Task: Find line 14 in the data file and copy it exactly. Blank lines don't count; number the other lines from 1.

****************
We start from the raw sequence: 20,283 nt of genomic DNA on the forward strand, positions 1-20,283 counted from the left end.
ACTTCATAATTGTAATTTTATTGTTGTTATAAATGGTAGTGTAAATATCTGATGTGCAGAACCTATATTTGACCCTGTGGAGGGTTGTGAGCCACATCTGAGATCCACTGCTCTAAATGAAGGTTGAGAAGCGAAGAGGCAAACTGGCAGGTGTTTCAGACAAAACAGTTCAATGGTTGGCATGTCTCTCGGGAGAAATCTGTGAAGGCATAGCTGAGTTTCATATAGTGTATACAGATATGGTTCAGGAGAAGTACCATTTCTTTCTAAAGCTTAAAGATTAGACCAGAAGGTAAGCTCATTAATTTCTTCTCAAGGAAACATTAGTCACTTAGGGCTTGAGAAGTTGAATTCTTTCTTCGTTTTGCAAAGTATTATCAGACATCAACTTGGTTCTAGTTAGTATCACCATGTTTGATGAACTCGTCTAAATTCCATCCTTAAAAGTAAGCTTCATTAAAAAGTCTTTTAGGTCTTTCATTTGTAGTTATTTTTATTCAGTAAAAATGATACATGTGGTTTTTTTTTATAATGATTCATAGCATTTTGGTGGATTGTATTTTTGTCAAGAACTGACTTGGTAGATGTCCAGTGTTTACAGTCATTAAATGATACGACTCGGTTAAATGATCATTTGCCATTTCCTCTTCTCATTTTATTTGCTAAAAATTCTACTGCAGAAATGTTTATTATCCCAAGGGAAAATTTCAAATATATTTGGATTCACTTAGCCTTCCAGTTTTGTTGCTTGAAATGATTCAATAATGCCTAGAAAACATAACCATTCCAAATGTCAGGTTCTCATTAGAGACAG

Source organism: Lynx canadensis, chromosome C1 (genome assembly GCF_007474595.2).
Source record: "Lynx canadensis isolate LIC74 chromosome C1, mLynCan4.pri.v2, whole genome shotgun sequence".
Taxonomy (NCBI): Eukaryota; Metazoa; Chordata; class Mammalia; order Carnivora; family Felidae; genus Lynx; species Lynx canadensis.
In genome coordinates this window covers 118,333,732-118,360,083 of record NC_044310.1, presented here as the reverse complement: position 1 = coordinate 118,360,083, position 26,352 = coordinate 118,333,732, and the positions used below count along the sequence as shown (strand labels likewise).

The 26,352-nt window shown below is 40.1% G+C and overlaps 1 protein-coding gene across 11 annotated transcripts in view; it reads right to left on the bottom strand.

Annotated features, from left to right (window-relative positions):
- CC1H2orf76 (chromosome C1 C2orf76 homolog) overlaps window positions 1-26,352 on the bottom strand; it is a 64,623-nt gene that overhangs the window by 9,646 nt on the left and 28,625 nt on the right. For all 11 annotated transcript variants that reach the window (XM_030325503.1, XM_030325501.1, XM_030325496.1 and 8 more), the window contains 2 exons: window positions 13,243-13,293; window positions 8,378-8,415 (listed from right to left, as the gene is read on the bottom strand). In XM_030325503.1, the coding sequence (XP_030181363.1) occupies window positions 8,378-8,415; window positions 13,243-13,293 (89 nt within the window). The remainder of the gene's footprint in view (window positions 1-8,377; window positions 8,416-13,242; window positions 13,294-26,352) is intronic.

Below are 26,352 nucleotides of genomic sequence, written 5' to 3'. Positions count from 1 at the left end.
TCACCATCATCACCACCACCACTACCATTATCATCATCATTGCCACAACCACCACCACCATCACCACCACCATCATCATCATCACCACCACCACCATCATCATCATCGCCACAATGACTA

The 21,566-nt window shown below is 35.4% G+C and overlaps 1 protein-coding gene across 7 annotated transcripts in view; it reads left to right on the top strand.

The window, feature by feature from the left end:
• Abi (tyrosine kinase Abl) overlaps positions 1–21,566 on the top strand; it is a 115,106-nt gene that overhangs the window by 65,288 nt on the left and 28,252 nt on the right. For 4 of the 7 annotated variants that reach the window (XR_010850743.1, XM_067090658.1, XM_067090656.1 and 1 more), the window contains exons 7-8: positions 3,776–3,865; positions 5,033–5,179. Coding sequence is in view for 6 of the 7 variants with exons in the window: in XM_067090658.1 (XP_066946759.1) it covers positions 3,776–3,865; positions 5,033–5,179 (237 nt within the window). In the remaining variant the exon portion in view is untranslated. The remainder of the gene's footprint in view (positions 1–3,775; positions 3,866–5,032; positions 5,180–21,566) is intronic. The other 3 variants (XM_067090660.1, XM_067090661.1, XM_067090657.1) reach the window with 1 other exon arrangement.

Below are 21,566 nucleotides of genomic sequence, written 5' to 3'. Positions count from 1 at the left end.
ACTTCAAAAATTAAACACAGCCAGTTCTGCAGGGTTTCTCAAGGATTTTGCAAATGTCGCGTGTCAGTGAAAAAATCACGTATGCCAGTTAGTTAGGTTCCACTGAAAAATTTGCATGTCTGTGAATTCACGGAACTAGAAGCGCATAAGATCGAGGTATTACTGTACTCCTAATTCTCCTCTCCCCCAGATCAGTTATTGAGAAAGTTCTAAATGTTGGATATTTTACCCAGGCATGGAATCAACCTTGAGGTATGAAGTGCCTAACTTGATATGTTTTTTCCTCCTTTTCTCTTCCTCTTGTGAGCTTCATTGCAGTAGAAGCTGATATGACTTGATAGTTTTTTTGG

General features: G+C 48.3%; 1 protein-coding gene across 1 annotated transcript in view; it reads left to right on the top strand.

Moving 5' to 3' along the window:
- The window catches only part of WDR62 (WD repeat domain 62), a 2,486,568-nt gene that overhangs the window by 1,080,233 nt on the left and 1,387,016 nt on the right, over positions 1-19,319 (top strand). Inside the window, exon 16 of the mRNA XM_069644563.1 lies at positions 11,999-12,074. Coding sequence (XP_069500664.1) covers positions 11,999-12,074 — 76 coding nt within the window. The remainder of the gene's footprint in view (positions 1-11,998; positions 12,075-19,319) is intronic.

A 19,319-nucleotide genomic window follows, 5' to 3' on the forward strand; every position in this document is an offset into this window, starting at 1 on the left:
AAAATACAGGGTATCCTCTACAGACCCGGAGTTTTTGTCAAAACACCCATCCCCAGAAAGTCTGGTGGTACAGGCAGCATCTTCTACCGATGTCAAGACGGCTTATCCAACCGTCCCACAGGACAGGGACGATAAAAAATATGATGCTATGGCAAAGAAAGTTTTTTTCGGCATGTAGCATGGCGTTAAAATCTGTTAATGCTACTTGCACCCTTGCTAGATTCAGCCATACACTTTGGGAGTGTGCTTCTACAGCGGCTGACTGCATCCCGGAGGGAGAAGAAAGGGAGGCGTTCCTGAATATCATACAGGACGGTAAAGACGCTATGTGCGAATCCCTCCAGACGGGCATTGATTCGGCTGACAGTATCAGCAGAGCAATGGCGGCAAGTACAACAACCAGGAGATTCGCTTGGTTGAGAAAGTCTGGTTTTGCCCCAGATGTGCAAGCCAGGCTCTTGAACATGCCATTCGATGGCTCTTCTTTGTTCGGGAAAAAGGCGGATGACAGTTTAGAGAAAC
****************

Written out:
• Abi (tyrosine kinase Abl) overlaps positions 1–21,566 on the top strand; it is a 115,106-nt gene that overhangs the window by 65,288 nt on the left and 28,252 nt on the right. For 4 of the 7 annotated variants that reach the window (XR_010850743.1, XM_067090658.1, XM_067090656.1 and 1 more), the window contains exons 7-8: positions 3,776–3,865; positions 5,033–5,179. Coding sequence is in view for 6 of the 7 variants with exons in the window: in XM_067090658.1 (XP_066946759.1) it covers positions 3,776–3,865; positions 5,033–5,179 (237 nt within the window). In the remaining variant the exon portion in view is untranslated. The remainder of the gene's footprint in view (positions 1–3,775; positions 3,866–5,032; positions 5,180–21,566) is intronic. The other 3 variants (XM_067090660.1, XM_067090661.1, XM_067090657.1) reach the window with 1 other exon arrangement.